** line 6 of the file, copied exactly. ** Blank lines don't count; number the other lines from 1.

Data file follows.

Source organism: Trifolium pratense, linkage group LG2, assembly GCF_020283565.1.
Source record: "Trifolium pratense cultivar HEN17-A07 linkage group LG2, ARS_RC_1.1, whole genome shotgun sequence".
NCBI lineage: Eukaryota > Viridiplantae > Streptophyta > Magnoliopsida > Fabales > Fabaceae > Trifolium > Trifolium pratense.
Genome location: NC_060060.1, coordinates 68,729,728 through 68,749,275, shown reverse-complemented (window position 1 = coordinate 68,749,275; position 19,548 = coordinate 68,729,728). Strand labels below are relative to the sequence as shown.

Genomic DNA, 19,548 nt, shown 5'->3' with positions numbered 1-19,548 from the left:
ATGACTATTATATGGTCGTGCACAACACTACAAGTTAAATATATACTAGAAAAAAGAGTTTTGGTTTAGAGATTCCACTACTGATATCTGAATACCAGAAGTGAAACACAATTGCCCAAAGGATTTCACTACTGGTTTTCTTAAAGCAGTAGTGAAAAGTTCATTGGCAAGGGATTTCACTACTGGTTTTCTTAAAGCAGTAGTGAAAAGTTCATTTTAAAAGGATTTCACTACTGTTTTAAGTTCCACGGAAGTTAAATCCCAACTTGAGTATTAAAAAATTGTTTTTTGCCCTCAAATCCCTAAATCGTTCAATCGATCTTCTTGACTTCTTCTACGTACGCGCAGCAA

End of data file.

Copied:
ATGACTATTATATGGTCGTGCACAACACTACAAGTTAAATATATACTAGAAAAAAGAGTTTTGGTTTAGAGATTCCACTACTGATATCTGAATACCAGAAGTGAAACACAATTGCCCAAAGGATTTCACTACTGGTTTTCTTAAAGCAGTAGTGAAAAGTTCATTGGCAAGGGATTTCACTACTGGTTTTCTTAAAGCAGTAGTGAAAAGTTCATTTTAAAAGGATTTCACTACTGTTTTAAGTTCCACGGAAGTTAAATCCCAACTTGAGTATTAAAAAATTGTTTTTTGCCCTCAAATCCCTAAATCGTTCAATCGATCTTCTTGACTTCTTCTACGTACGCGCAGCAA